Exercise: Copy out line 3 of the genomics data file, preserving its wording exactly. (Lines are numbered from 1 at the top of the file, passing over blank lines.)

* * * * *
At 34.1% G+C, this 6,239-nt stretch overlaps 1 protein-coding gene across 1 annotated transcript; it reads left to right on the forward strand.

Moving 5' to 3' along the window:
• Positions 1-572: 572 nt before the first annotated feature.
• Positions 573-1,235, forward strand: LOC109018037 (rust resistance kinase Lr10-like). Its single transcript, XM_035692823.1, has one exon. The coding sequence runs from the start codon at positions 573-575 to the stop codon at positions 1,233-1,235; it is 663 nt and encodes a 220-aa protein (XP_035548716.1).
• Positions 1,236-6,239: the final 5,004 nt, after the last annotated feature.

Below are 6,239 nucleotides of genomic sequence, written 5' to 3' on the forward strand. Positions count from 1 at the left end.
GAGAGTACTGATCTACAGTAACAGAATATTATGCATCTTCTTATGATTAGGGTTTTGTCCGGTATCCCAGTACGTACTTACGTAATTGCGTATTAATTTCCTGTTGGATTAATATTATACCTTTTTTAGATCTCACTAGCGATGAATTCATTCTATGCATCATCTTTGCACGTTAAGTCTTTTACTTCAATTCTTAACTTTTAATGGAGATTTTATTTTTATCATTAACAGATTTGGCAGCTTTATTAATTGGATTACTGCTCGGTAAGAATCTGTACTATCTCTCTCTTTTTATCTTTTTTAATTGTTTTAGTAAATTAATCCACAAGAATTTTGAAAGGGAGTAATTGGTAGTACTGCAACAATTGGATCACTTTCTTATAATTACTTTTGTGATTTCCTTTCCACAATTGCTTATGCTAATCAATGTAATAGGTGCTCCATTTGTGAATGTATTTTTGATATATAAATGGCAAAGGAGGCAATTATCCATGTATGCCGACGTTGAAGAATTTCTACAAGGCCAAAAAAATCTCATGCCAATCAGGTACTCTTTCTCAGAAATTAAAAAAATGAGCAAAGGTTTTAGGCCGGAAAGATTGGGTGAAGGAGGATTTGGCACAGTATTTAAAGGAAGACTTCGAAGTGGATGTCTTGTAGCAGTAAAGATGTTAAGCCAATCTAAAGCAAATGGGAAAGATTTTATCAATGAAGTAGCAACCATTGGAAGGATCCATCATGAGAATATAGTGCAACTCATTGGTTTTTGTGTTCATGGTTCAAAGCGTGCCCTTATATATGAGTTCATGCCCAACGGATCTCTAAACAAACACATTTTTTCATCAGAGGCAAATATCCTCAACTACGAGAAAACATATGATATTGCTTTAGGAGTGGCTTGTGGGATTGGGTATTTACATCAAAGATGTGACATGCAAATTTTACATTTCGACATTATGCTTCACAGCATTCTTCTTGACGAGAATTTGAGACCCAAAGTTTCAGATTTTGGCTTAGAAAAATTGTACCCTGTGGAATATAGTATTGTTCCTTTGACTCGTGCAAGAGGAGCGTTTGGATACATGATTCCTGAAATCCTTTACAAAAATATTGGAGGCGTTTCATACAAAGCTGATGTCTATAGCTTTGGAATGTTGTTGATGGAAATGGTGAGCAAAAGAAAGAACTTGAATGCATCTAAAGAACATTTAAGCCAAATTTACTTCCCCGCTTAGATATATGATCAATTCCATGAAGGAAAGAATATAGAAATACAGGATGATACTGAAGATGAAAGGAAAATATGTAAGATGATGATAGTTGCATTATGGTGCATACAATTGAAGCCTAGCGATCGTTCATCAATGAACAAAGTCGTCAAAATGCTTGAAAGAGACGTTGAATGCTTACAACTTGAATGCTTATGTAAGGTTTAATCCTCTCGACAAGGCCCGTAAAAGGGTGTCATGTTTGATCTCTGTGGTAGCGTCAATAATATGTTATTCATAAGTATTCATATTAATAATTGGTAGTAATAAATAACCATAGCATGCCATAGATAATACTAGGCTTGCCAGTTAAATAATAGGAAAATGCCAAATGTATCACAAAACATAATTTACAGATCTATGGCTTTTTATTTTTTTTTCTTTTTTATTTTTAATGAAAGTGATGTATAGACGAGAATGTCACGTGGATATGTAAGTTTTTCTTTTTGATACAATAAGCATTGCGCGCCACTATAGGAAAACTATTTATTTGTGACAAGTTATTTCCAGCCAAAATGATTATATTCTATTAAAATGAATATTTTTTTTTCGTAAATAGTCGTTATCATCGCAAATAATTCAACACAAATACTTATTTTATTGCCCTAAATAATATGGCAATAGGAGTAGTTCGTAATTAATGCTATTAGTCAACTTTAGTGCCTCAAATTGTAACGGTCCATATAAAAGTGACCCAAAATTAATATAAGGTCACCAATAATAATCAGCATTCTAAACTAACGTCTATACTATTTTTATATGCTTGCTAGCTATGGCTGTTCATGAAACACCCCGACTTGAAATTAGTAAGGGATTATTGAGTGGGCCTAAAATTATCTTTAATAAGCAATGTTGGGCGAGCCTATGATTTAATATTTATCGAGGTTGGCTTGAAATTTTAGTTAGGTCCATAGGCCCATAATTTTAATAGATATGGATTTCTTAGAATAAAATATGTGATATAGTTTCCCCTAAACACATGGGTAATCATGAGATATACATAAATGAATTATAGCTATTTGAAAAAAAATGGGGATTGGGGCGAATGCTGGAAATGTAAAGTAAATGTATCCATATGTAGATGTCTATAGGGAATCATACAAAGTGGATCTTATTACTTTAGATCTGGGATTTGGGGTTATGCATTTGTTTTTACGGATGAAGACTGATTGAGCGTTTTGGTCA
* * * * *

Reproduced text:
• Positions 1-572: 572 nt before the first annotated feature.